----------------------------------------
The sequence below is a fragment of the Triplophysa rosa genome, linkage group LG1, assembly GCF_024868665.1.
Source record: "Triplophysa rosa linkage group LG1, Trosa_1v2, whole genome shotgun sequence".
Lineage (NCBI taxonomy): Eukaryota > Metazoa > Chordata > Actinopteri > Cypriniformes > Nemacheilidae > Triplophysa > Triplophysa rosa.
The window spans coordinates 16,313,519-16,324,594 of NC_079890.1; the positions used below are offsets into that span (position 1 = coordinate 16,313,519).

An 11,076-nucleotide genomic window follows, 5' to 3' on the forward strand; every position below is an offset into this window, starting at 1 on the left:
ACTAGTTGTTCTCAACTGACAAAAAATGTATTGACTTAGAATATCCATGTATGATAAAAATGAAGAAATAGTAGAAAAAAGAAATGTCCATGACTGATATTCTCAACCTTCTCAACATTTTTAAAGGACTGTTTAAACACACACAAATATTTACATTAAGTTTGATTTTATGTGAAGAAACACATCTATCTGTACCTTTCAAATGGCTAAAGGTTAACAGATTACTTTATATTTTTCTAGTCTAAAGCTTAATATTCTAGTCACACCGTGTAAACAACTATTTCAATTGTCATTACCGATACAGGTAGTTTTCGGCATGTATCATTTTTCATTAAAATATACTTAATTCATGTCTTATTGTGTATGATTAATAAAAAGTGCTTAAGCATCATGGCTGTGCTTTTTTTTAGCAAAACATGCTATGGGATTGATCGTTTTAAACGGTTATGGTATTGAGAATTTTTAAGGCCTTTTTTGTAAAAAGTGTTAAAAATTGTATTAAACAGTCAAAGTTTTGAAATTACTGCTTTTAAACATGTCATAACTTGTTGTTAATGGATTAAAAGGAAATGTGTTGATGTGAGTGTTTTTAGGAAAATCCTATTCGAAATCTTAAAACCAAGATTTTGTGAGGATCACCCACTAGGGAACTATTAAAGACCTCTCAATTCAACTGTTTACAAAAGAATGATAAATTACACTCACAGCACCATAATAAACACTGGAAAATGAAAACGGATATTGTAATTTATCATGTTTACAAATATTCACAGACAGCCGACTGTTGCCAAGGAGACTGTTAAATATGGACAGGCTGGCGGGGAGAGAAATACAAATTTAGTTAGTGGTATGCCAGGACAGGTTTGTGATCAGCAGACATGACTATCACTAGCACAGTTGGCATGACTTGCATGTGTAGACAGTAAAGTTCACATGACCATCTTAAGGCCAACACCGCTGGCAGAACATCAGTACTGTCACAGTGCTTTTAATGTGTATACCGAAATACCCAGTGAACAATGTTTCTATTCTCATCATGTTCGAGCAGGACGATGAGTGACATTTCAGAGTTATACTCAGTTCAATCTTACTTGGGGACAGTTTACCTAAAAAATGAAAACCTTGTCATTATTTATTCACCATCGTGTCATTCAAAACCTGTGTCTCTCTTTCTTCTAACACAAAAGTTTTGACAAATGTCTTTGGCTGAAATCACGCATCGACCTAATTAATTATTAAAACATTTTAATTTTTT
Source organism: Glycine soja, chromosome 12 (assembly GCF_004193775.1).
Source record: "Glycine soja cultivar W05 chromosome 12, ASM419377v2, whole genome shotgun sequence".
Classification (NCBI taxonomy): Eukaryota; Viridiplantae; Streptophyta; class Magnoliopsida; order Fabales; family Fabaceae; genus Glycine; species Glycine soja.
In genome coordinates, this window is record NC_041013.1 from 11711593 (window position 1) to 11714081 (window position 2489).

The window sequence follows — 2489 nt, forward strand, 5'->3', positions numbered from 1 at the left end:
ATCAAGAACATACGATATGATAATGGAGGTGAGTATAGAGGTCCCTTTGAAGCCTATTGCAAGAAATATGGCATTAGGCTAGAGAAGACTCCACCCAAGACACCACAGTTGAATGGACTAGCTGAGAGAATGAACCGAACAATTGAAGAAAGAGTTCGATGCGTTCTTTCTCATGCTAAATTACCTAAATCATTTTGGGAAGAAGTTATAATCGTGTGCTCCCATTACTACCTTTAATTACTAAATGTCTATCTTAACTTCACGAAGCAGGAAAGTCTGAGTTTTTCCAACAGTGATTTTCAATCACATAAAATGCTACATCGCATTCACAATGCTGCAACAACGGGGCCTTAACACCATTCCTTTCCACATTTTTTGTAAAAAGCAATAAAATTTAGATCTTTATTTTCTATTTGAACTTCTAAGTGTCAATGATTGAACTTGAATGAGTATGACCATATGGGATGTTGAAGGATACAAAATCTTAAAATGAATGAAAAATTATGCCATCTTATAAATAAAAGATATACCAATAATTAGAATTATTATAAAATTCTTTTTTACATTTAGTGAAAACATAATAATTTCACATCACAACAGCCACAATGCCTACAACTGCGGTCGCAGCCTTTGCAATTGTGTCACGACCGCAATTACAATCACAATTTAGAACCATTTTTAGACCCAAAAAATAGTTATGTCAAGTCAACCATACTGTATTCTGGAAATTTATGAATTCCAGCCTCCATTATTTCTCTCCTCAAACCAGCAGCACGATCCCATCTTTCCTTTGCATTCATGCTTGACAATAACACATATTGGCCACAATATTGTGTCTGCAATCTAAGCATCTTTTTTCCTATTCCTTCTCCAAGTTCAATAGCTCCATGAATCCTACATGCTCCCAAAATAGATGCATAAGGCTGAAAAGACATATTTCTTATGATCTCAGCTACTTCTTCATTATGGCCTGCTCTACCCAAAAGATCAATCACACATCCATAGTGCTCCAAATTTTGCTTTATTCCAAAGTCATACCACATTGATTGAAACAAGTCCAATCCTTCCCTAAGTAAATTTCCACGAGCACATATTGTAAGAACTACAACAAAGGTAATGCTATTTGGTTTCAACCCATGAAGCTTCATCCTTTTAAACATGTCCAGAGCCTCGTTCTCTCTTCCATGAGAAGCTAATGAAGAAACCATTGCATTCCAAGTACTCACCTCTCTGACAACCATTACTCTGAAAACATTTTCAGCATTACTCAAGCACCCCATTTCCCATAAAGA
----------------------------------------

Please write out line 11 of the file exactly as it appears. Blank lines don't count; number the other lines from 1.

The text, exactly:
The window sequence follows — 2489 nt, forward strand, 5'->3', positions numbered from 1 at the left end: